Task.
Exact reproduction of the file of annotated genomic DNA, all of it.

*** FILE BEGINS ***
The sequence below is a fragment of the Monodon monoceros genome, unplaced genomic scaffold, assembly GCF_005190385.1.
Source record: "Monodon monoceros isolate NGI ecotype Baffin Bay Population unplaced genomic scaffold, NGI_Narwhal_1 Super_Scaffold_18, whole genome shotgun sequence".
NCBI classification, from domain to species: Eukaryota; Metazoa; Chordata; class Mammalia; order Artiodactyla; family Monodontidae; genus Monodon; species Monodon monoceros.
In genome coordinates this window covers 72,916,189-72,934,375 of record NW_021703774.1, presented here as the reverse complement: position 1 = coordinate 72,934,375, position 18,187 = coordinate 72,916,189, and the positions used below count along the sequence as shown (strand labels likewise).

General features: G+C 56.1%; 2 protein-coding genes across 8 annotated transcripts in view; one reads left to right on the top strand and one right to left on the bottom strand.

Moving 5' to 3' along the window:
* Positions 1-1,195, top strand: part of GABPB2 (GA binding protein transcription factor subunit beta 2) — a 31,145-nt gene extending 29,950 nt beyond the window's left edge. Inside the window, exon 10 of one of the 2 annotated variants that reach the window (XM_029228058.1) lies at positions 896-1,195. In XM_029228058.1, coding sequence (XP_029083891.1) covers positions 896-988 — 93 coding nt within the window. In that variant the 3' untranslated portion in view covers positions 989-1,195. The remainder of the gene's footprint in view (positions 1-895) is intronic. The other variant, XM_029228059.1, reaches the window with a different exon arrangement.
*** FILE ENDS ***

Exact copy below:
The sequence below is a fragment of the Monodon monoceros genome, unplaced genomic scaffold, assembly GCF_005190385.1.
Source record: "Monodon monoceros isolate NGI ecotype Baffin Bay Population unplaced genomic scaffold, NGI_Narwhal_1 Super_Scaffold_18, whole genome shotgun sequence".
NCBI classification, from domain to species: Eukaryota; Metazoa; Chordata; class Mammalia; order Artiodactyla; family Monodontidae; genus Monodon; species Monodon monoceros.
In genome coordinates this window covers 72,916,189-72,934,375 of record NW_021703774.1, presented here as the reverse complement: position 1 = coordinate 72,934,375, position 18,187 = coordinate 72,916,189, and the positions used below count along the sequence as shown (strand labels likewise).

General features: G+C 56.1%; 2 protein-coding genes across 8 annotated transcripts in view; one reads left to right on the top strand and one right to left on the bottom strand.

Moving 5' to 3' along the window:
* Positions 1-1,195, top strand: part of GABPB2 (GA binding protein transcription factor subunit beta 2) — a 31,145-nt gene extending 29,950 nt beyond the window's left edge. Inside the window, exon 10 of one of the 2 annotated variants that reach the window (XM_029228058.1) lies at positions 896-1,195. In XM_029228058.1, coding sequence (XP_029083891.1) covers positions 896-988 — 93 coding nt within the window. In that variant the 3' untranslated portion in view covers positions 989-1,195. The remainder of the gene's footprint in view (positions 1-895) is intronic. The other variant, XM_029228059.1, reaches the window with a different exon arrangement.